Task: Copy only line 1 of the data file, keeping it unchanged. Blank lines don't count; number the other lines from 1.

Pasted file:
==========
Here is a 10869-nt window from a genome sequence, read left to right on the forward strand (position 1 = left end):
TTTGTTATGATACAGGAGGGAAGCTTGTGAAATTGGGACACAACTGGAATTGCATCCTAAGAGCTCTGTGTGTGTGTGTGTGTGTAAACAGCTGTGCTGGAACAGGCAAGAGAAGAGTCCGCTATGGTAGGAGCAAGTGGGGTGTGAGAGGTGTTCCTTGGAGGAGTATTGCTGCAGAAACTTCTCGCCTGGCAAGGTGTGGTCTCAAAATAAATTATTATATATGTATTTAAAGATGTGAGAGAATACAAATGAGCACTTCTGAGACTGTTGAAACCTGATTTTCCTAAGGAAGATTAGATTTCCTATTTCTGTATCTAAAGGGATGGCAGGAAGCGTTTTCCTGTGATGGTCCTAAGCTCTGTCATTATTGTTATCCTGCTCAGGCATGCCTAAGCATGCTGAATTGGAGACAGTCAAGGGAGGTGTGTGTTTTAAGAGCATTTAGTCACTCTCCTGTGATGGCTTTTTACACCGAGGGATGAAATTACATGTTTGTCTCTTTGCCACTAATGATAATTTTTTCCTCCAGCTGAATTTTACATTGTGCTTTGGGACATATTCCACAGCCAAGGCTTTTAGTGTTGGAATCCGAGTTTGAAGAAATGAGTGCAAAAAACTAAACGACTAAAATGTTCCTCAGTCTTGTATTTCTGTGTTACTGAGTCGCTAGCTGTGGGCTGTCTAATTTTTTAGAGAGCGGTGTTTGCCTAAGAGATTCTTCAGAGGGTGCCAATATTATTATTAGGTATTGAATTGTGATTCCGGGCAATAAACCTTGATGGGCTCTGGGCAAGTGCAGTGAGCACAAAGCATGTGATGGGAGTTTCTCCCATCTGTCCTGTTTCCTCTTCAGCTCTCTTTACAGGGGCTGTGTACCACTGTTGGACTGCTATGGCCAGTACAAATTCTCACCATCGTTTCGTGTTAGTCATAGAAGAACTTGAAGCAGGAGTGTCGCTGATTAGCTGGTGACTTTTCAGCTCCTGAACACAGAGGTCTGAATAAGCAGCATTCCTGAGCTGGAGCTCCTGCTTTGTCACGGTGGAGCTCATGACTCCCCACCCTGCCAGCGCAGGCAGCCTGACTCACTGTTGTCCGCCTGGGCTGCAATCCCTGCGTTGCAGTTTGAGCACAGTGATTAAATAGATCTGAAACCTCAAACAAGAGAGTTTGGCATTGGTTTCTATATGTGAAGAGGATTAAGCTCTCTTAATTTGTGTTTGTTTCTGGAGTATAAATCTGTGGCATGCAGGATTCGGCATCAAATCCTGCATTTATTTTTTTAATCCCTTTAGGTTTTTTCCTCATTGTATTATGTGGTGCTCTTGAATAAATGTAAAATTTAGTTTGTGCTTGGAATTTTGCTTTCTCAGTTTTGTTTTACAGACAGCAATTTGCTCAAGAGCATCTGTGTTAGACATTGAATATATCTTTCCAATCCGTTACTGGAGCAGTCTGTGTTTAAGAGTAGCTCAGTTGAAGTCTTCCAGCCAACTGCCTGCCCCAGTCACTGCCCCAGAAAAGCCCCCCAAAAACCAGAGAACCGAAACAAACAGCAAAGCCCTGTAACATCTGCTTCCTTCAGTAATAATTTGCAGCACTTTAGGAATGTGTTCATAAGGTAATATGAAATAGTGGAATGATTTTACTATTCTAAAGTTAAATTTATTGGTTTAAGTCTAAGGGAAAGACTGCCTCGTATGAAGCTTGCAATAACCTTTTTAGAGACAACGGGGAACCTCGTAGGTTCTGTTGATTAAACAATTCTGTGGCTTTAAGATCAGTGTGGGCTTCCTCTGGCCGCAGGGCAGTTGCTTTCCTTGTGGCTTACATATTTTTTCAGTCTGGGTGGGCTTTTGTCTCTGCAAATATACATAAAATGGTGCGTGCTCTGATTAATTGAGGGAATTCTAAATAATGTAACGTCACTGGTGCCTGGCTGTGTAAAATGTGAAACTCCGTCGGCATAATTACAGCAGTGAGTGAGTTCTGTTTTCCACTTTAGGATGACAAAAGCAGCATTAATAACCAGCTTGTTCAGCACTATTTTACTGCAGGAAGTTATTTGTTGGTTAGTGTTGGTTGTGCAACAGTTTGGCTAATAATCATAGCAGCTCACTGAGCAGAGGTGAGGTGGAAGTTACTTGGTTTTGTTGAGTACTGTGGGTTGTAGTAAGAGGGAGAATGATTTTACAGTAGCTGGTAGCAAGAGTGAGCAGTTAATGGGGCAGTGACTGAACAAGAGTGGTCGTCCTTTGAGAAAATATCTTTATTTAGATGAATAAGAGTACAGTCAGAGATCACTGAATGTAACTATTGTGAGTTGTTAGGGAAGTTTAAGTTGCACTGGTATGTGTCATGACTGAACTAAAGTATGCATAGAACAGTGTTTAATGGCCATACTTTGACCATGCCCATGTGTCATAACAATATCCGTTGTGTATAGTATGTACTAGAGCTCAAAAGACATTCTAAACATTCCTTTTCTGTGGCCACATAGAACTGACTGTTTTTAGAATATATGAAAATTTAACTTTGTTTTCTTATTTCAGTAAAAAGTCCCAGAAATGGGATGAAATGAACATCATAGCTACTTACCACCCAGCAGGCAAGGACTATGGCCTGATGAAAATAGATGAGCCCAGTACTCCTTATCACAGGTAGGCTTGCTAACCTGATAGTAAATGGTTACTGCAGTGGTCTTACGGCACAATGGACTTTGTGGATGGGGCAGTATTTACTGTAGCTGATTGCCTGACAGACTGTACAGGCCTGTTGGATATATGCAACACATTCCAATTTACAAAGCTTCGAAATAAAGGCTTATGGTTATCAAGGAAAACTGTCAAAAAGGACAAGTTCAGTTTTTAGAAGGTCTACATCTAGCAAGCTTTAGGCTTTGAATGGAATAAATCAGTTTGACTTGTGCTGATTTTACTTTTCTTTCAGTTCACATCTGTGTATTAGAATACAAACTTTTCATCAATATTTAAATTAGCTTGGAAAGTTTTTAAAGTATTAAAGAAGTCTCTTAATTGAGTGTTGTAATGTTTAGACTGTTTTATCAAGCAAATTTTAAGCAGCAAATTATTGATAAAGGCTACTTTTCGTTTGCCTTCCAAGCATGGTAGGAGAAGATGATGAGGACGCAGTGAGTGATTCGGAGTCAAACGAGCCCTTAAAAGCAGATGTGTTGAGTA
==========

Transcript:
Here is a 10869-nt window from a genome sequence, read left to right on the forward strand (position 1 = left end):